How can an api be accessed through other languages

This is a discussion on How can an api be accessed through other languages within the Windows Programming forums, part of the Platform Specific Boards category; I didn't really know up until a little while ago that an api can be accessed through other languages. In ...

  1. #1
    Shadow12345
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    How can an api be accessed through other languages

    I didn't really know up until a little while ago that an api can be accessed through other languages. In a visual C++ book I am reading it says that the winapi can be accessed through visual basic (duh) but also fortran, pascal, and other languages. How is it possible to make calls to the winapi (which is written mostly in C, right?) with languages such as fortran and pascal?

  2. #2
    btq
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    julie lexx... btq's Avatar
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    well win32 api is compiled as libraries wich you can link to just about anything since they're modules.. include the header for the apropriate language to get the prototypes of the win32api and link with the libraries you want and then you're ready make calls to them..
    haven't really done this in either fortran or pascal but I've done it in asm and that's the principle...

    maybe I'm wrong but I hope this somewhat helps..

    /btq
    ...viewlexx - julie lexx

  3. #3
    Shadow12345
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    Hmm okay so are you saying the Microsoft people wrote libraries for every language?

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    btq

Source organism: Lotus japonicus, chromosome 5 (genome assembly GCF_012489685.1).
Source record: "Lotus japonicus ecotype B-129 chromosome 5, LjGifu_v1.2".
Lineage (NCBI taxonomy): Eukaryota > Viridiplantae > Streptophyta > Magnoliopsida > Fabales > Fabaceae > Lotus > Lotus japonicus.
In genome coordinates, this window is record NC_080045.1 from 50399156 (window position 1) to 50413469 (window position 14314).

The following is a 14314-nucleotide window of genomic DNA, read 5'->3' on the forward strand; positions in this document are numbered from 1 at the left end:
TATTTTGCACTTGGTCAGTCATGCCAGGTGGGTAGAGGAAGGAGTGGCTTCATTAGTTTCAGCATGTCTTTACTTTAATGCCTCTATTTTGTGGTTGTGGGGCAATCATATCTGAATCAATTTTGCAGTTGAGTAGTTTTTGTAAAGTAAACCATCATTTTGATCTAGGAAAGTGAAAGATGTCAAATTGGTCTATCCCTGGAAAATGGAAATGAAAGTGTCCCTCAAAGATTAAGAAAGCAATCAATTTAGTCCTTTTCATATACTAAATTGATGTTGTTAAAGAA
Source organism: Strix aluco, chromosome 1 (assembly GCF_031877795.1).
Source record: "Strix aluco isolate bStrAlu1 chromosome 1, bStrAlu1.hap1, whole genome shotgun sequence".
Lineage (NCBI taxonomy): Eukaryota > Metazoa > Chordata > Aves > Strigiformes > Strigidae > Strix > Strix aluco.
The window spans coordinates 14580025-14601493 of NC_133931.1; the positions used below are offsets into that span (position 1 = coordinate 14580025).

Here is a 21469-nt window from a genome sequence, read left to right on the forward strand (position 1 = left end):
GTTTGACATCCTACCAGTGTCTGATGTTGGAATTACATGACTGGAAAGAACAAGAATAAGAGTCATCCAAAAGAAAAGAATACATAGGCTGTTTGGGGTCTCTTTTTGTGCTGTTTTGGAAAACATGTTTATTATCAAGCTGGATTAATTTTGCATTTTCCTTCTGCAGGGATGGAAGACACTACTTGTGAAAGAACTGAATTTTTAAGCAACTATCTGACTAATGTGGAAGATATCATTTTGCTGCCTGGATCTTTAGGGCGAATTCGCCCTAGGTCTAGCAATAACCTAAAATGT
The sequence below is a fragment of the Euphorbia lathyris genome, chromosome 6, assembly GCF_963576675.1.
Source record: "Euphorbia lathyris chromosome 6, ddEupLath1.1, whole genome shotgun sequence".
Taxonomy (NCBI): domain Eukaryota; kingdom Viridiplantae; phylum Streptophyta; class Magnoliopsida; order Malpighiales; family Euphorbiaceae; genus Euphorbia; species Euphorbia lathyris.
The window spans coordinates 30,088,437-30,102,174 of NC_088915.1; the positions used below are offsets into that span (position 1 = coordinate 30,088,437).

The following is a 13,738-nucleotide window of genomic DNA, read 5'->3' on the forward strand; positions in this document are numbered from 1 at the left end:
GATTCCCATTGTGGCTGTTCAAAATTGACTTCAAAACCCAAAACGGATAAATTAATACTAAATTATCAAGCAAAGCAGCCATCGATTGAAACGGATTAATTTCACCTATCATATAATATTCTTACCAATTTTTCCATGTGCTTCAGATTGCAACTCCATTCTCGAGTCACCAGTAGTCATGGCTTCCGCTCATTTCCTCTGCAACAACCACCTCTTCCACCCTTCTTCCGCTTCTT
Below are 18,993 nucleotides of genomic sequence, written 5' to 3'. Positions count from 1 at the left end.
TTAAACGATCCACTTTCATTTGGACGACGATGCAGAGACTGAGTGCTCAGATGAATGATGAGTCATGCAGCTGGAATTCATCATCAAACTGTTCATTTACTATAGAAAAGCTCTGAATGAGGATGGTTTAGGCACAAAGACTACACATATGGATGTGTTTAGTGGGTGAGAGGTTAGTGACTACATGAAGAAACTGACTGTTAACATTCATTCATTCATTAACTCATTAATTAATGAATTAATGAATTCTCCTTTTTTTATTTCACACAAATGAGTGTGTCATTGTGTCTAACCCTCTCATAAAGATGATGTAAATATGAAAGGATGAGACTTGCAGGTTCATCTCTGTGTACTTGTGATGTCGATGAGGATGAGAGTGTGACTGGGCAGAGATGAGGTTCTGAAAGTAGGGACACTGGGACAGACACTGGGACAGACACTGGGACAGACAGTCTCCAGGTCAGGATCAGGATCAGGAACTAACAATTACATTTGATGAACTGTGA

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    no, I'm saying they didn't have to bother ;)
    a DLL that exports its functions can be used by every language
    (maybe to some extent?).

    if you write a simple library with a function called:
    int ret(); that returns the value 4 everytime it's called and export this function, you can use it in every langauge with the apropriate prototype of this function and the propriate linking.

    for instance in masm you use this as the prototype for SetPixel:
    SetPixel PROTO :DWORD,:DWORD,:DWORD,:DWORD

    which is a function exported by Gdi32.dll.
    With this and linking with the Gdi32 library, you can use this function of the library..

    it doesn't really matter in which language you make the library in this aspect..

    hope this helps :)

    /btq
    ...viewlexx - julie lexx

  5. #5
    Shadow12345
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    This idea is still somewhat hazy. Where, exactly, does the conversion from a C++ prototype to an assembly prototype take place? (I didn't know assembly had functions, I know nothing of the lower level languages).

    if the cpp prototype is:
    void SetPixel(x)
    How does it go from that to
    SetPixel PROTO WORD,WORD,WORD,WORD

    Does the masm linker automatically read through it and convert it for you?

    Yes you are helping!

  6. #6
    btq
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    the prototype for SetPixel is
    Code:
    COLORREF SetPixel(
        HDC hdc,	// handle of device context  
        int X,	// x-coordinate of pixel 
        int Y,	// y-coordinate of pixel 
        COLORREF crColor 	// pixel color 
       );
    and this prototype would in masm look like:
    SetPixel PROTO :DWORD,:DWORD,:DWORD,:DWORD
    (in masm this is only used for macros such as Invoke which calls the function, though normally you just push the params on the
    stack and call the functions etc. so that was a bad example. )

    but think of it as a c++ source file. You have a c++ source file with a
    simple function. To use this function in another c++ sourcefile you
    need to include the c++ header file(which contains the prototype).
    this is kinda similar for load-time libraries. You need to know the
    prototypes of the functions to be able to use them...
    and these prototypes must be written in the language you're within..
    the functions that resides in the DLL doesn't care from what
    language you're calling them as long as they get the proper
    params pushed onto the stack etc..

    /btq
    ...viewlexx - julie lexx

  7. #7
    Shadow12345
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    Ok that makes more sense to me now, cool

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